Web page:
Fool Me Once, Shame on You...

Hear No Evil, See No Evil, Speak no Evil

A wise old Chinese philosopher once said "Fool me once, shame on you...fool me twice, shame on me". Brazil´s granting of a construction license for Santo Antônio Dam, on the Madeira River, made it clear that responsibility must be shared for the shameful way in which environmental laws have been blatantly ignored in order to hasten the destruction of the Amazon´s major tributary.

As it did before the issuance of a provisional license for the dams, the technical staff of Ibama, Brazil´s environmental protection agency issued a report, this time 146 pages long, recommending against the project´s licensing. "While the omissions (in the mitigation plan) may not be grave impediments to issuing the construction license...there are many problems which show the plan is not at all ready to address the many impacts the dams will cause".

President Roberto Messias Franco of Ibama, promoted as part of the shakeup that dismantled Ibama last year to push through the Madeira dams´ licensing announced the same day that the license would be issued, and said he had not read the report. Messias Franco told the Folha de São Paulo newspaper "I knew there would be little pieces of questioning, but we have so many licensing processes to look at..." In all, some 30,000 MW in new dam projects, mostly in the Amazon, are in environmental licensing at Ibama, and it´s obvious that Messias Franco intends to rubber stamp all of them.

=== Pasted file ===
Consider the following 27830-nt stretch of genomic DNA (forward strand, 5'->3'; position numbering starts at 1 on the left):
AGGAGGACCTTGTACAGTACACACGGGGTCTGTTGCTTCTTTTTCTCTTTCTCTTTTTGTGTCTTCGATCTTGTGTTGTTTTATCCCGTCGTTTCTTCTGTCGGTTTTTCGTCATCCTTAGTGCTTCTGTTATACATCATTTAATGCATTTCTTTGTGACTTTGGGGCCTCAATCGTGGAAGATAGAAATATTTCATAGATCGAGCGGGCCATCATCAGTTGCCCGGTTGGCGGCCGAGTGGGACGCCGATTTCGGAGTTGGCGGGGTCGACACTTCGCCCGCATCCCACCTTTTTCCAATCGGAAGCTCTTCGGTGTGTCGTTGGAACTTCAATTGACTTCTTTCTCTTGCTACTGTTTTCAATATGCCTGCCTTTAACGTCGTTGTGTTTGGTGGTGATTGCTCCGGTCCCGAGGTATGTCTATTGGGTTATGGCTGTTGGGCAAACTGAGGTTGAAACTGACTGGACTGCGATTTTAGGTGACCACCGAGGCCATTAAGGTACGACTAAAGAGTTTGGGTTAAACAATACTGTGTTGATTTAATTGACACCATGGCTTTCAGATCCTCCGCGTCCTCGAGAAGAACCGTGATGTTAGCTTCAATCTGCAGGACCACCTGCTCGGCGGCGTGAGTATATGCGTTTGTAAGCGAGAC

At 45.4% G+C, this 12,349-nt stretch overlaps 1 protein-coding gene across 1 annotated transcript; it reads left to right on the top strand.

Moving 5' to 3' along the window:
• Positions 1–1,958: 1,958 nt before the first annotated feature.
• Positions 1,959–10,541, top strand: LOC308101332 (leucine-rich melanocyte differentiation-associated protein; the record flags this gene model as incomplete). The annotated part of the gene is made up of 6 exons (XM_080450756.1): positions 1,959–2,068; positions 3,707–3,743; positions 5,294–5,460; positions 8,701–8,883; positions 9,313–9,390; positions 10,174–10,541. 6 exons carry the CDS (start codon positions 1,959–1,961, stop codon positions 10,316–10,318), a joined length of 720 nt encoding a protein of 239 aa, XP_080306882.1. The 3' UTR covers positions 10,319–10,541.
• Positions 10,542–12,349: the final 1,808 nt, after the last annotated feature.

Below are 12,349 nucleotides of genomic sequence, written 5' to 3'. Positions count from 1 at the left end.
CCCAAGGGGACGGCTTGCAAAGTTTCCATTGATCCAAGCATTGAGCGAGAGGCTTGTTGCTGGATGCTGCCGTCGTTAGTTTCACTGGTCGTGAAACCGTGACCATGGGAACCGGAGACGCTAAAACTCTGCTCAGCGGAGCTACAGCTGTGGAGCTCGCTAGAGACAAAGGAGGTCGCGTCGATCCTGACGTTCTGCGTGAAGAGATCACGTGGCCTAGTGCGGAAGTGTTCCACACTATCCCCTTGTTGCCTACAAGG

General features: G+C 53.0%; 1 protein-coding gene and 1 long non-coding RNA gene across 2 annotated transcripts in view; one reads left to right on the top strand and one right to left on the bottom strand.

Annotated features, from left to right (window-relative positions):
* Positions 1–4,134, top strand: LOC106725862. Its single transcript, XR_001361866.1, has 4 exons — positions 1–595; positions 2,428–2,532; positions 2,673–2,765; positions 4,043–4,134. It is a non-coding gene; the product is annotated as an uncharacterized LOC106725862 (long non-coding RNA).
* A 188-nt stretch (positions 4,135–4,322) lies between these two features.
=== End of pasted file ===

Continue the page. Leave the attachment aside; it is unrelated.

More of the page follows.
The Ibama president defended his actions by saying he "felt a lot of pressure" to grant the licenses, and that some of the experts´ concerns were made into conditions the company will have to meet before beginning operation of the dam. But critics point out that many of the conditions placed on construction of the dam related to demands placed when the provisional license for the Madeira dams was issued in 2007, and that little progress had been made on compliance.

Among the principal problems identified was the fact that designs for fish passage and fish reproduction mechanisms, heralded as a viable way of avoiding the extinction of valuable migratory fish species, were omitted from the mitigation plan.